Microsoft crashes Adobe RIA party
Adobe throws sand in Microsoft's face
Adobe MAX Microsoft has tried to cast a shadow over RIA and cloud news at Adobe Systems' annual MAX conference by talking up Silverlight's roadmap.
Barely a month after shipping Silverlight 2 Microsoft has offered a "peek" of the next version of its browser-based media plug-in rival to Adobe's Flash Player on the opening day of MAX. Microsoft also - helpfully - reminded people Silverlight has attracted early industry support.
Corporate vice president of Microsoft's developer division Scott Guthrie blogged Silverlight 3, due next year, would include "major enhancements" in media, graphics, and development.
Silverlight 3 will support H.264 video, 3D, and GPU hardware acceleration and rich-data binding in Visual Studio and Visual Web Developer Express. He promised: "We have plenty of additional cool features we are going to keep up our sleeves a little longer."
Guthrie also flagged up early users NBC Olympics, CBS College Sports, Netflix and - significantly - Blockbuster, who he pointed out had dropped Adobe's Flash for Silverlight for its MovieLink application.
The posturing came as Adobe kicked off MAX where it announced updates to Flash, AIR, and hosted services for mobile, RIA, and cloud computing. Adobe fielded its own team of supporters, with an endorsement from Disney and - Adobe was quick to point out - Major League Baseball (MLB).
Microsoft trumpeted MLB.com as the first major user of Silverlight 1.0 in August 2007. MLB will now use Flash Player to stream all matches from its site.
Adobe also got a blessing - of sorts - from Google. The search giant's director of mobile platforms Andy Ruben joined Adobe's chief technology officer Kevin Lynch for a demo of Flash on Google's Android. Flash for Android is still in development, along with Flash Player for Apple's iPhone.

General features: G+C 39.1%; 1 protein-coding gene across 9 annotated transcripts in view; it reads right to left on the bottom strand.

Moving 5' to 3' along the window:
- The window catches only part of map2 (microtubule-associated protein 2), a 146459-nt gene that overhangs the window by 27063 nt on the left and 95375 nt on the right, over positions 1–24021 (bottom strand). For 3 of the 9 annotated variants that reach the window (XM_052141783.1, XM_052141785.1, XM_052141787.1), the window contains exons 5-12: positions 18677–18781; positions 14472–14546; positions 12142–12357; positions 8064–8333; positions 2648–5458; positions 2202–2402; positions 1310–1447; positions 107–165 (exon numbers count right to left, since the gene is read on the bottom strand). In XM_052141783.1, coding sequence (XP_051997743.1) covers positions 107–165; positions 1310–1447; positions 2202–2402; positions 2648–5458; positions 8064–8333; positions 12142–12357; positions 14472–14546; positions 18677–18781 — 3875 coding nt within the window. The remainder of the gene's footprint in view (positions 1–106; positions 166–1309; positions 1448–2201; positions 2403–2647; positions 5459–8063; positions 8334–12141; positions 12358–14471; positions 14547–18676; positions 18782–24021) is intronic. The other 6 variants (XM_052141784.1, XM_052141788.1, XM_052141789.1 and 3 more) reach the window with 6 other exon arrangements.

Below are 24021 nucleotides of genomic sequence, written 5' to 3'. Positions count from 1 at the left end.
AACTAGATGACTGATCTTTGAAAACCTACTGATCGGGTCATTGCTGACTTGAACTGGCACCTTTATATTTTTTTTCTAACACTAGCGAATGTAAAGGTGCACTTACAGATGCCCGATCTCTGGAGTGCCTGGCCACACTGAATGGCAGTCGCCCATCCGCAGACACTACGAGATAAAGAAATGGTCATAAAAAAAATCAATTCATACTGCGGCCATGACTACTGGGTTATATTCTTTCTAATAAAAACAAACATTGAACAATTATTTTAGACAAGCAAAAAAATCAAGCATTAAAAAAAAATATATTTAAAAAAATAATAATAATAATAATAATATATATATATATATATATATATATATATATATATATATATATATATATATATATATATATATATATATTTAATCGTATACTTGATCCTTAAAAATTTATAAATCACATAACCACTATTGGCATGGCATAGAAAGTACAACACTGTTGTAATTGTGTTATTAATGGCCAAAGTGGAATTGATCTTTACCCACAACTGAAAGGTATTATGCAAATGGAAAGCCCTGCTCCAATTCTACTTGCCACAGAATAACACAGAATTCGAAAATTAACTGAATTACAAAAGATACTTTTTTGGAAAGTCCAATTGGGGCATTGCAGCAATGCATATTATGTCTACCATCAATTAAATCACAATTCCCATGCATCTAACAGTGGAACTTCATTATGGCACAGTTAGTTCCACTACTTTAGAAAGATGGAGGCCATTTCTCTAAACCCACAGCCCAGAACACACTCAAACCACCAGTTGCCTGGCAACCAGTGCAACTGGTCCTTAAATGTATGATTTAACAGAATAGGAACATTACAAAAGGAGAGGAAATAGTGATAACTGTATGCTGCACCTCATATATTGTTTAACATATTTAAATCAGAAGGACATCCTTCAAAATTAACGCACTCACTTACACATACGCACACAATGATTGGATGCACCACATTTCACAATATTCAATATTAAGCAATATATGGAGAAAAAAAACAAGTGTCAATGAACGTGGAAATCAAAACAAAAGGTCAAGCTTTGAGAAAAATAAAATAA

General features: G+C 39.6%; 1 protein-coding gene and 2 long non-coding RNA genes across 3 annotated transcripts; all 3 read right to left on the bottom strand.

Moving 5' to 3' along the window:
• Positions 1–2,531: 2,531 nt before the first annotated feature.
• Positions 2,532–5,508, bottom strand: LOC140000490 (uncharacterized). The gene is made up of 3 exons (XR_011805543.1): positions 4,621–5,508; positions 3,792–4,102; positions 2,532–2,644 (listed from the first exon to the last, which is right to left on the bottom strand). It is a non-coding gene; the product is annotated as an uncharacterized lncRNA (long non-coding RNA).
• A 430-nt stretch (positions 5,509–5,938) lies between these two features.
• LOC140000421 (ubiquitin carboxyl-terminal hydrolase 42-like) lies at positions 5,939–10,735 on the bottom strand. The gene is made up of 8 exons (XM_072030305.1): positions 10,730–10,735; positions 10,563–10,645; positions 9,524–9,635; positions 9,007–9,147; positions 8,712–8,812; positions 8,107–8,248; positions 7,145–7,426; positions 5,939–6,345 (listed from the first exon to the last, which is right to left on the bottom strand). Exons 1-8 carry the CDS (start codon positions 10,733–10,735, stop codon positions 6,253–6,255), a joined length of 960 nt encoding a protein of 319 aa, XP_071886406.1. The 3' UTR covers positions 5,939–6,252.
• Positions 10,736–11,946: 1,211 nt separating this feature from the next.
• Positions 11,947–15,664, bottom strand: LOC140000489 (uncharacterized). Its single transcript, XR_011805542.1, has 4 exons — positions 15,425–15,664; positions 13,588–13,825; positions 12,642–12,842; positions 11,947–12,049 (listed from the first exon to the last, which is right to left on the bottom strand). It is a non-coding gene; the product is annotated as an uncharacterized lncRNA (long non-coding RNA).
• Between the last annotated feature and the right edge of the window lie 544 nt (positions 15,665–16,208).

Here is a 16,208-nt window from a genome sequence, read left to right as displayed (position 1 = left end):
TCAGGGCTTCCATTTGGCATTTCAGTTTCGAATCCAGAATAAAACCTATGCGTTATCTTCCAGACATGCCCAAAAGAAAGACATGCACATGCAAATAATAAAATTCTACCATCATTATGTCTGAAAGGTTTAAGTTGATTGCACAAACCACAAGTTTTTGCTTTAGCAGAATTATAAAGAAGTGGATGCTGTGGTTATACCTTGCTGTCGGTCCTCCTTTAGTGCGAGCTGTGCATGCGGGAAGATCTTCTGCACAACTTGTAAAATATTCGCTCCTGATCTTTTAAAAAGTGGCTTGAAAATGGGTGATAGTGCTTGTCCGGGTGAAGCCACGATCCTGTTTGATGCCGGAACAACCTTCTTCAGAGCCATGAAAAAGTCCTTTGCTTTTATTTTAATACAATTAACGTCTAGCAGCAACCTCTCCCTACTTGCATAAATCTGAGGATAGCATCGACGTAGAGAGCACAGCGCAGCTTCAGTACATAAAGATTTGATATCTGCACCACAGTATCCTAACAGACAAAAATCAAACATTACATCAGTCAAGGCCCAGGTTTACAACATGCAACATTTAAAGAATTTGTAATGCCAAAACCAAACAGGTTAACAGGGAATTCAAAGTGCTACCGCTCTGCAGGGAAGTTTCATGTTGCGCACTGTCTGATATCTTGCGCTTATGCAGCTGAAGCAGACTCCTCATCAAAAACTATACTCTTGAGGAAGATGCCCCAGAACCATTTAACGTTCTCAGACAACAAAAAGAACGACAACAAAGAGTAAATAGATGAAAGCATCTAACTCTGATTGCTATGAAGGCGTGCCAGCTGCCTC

Again, Adobe's going up against Microsoft on mobile as the latter is building a version of Silverlight 2.0 for mobile. Preview code is due early next year.
Mobile and devices were a major theme of the morning. Adobe announced the Flash Distributable Player that'll let you pack up and deliver Flash applications and the Flash Lite player to phones not-yet running Flash, on Symbian, Android, Windows Mobile, and "open systems".
Flash Lite Distributable Player will deliver apps through a content aggregator or your own site, and install applications in a menu where the user can load it, instead of a sub folder.
The goal is to get Flash running on a greater number of mobile devices. Lynch said Flash Player would be running on one billion devices by 2009, a year ahead of Adobe's original goal. "It's great but not sufficient," Lynch said. "There are more than one billion phones out there."
He also encouraged developers to target mobile devices instead of the PC or as an adjunct to PCs, as so much internet access is now done via mobile phones.
Released this morning was a preview of Adobe's planned application development and design environment Thermo, along with an official name: Flash Catalyst.
Flash Catalyst will let designs built in Adobe 's Creative Suite 4 be imported with all the necessary elements, with workflows integrating CS and Flash Builder. Flash Catalyst will let design and coding to be done simultaneously for deployment on Flash Player or AIR. A public beta is planned for early 2009.
Catalyst will tap into the next version of Adobe's Eclipse-based coding environment Flex Builder, codenamed Gumbo. A preview of Gumbo was released at the show.
Also announced was Cocomo, Adobe's move to add collaboration and social networking to RIAs. Cocomo will combine a Flex-based client running on a hosted platform, and let you add data messaging, VoIP, webcam video, text-based chat, and contextual presence to audio and video applications built using Flash and AIR the company said.
Lynch told MAX Adobe's building out a number of its own hosted services, such as Acrobat.com.
Other features include encrypted database along with features from Flash Player 10, released recently, such as custom filters and effects and layout of rich text.
Flash Player 10 for 64-bit Linux, meanwhile, was also announced. ®
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